Efficient and cost-effective transportation is essential to the operations of wheat producers. Working to make the transportation system function better for our members is a key NAWG priority.

NAWG’s transportation work focuses on three main areas: rail competitiveness, trucking policy and waterways redevelopment.

Rail Competitiveness

When Congress passed the Staggers Act in 1980 there were more than 40 Class I railroads competing for business. Today, after more than 50 mergers and consolidations, there are seven Class I railroads, and four of them control more than 95 percent of the railroad business. Three control more than 70 percent of grain movement. Consolidation has led states, regions and entire industries to become captive to a single railroad. This level of concentration and lack of competition was never envisioned by Congress.

Many wheat growers continue to face significant issues with both rail rates and service, and NAWG staff works with Members of Congress, rail companies and coalition partners to seek relief and resolution to these issues and others related to rail captivity and capacity.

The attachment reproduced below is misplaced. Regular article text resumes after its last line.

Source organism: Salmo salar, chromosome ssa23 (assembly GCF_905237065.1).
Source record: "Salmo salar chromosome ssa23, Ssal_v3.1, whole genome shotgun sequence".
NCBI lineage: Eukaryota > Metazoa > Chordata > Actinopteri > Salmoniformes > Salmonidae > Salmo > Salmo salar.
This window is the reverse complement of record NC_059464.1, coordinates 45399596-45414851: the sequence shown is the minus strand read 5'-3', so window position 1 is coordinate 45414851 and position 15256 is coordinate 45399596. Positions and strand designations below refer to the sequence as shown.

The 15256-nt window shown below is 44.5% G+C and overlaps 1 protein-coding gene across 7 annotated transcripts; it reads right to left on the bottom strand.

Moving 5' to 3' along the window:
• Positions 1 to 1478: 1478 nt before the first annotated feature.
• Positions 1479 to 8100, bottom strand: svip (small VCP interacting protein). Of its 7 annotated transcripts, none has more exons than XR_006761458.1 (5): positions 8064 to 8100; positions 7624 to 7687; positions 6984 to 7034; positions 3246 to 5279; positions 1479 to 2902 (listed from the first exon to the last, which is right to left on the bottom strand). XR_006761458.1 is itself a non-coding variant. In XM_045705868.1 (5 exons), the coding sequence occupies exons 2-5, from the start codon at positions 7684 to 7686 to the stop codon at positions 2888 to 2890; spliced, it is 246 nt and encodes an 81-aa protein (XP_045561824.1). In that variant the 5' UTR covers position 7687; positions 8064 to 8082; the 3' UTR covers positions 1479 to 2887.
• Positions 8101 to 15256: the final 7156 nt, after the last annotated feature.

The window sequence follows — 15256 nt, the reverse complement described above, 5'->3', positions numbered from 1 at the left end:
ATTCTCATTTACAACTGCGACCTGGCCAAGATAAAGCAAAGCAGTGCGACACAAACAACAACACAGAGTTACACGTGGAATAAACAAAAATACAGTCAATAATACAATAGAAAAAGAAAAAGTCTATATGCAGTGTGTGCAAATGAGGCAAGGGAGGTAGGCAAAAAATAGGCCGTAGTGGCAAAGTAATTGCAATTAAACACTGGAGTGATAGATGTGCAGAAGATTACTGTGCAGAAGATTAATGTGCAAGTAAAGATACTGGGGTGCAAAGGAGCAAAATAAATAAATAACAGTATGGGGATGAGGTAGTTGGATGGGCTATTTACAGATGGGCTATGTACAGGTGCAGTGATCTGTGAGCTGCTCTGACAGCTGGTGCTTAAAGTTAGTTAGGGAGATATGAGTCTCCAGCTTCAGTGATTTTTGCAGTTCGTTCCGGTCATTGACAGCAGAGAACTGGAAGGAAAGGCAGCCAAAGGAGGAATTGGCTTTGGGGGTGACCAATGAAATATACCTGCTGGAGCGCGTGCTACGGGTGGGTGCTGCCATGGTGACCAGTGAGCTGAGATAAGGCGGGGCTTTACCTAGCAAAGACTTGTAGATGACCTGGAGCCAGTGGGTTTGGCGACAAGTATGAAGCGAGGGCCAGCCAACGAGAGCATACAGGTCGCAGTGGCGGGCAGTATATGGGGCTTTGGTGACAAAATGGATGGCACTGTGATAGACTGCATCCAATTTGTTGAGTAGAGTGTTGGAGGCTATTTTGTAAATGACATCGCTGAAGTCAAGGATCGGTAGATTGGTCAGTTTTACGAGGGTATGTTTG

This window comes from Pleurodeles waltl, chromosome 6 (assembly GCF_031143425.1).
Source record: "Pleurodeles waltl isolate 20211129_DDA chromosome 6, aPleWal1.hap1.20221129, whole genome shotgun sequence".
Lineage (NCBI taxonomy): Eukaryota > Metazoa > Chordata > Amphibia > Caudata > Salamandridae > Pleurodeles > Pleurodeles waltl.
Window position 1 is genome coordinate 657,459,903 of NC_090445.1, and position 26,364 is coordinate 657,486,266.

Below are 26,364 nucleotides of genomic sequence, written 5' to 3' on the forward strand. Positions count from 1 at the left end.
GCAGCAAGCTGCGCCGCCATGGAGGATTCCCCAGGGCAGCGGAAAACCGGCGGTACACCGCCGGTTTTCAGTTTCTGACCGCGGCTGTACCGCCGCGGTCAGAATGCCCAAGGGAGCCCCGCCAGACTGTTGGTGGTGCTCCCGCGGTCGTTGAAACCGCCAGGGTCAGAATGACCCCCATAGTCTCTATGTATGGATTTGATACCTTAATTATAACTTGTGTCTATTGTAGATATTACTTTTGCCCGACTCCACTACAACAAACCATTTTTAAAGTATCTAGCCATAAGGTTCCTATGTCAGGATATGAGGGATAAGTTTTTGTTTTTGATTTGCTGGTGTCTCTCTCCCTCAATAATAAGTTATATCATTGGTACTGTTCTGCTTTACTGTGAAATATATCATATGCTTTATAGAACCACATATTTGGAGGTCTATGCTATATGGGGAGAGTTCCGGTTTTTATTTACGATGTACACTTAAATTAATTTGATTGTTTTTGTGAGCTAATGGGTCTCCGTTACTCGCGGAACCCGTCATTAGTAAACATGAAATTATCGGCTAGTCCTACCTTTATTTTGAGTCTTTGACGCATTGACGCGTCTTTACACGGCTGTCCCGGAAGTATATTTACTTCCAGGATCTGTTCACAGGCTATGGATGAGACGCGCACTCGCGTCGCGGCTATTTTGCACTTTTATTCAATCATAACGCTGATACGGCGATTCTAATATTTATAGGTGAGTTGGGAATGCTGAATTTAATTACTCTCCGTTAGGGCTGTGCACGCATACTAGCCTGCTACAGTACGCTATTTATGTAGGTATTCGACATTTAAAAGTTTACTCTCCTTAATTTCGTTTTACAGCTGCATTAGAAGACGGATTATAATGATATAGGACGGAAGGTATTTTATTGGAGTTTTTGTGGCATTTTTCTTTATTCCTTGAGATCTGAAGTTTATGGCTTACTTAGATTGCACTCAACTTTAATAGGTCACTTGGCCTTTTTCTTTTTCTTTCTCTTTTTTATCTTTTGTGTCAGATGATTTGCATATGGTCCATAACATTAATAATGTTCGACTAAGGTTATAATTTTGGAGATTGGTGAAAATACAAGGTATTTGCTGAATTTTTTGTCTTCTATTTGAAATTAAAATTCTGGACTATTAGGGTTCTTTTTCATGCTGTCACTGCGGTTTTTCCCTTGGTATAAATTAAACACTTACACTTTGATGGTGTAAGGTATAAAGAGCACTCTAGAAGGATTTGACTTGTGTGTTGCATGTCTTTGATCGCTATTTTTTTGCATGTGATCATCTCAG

NAWG has frequently worked on rail policy with the Alliance for Rail Competition (ARC) and Consumers United for Rail Equity (CURE). NAWG also participates in BNSF’s Ag Rail Business Council and is looking to engage in similar discussions with leaders of other railroads, including Union Pacific.


NAWG actively follows surface transportation policy being considered by Congress and administered by the Department of Transportation and other agencies. One priority in this process is maintaining the agricultural hours-of-service (ag HOS) exemption, which exempts agricultural carriers from hours-of-service regulations if they are operating only within a 100-mile radius from their central bases of operation.

NAWG believes the definition of “interstate commerce” should be clarified to ensure that farm trucks operating within state borders, regardless of the final destination of the product, are exempt from Federal Motor Carrier Safety Administration (FMCSA) regulations.

NAWG is also concerned about the safety of producers and others on our nation’s roadways, particularly during the busy harvest season.


NAWG is working with a number of commodity groups and agricultural companies to petition USDA and the U.S. Army Corps of Engineers to reverse the Administration’s decision to limit the availability of important funding used to improve and maintain the Mississippi River.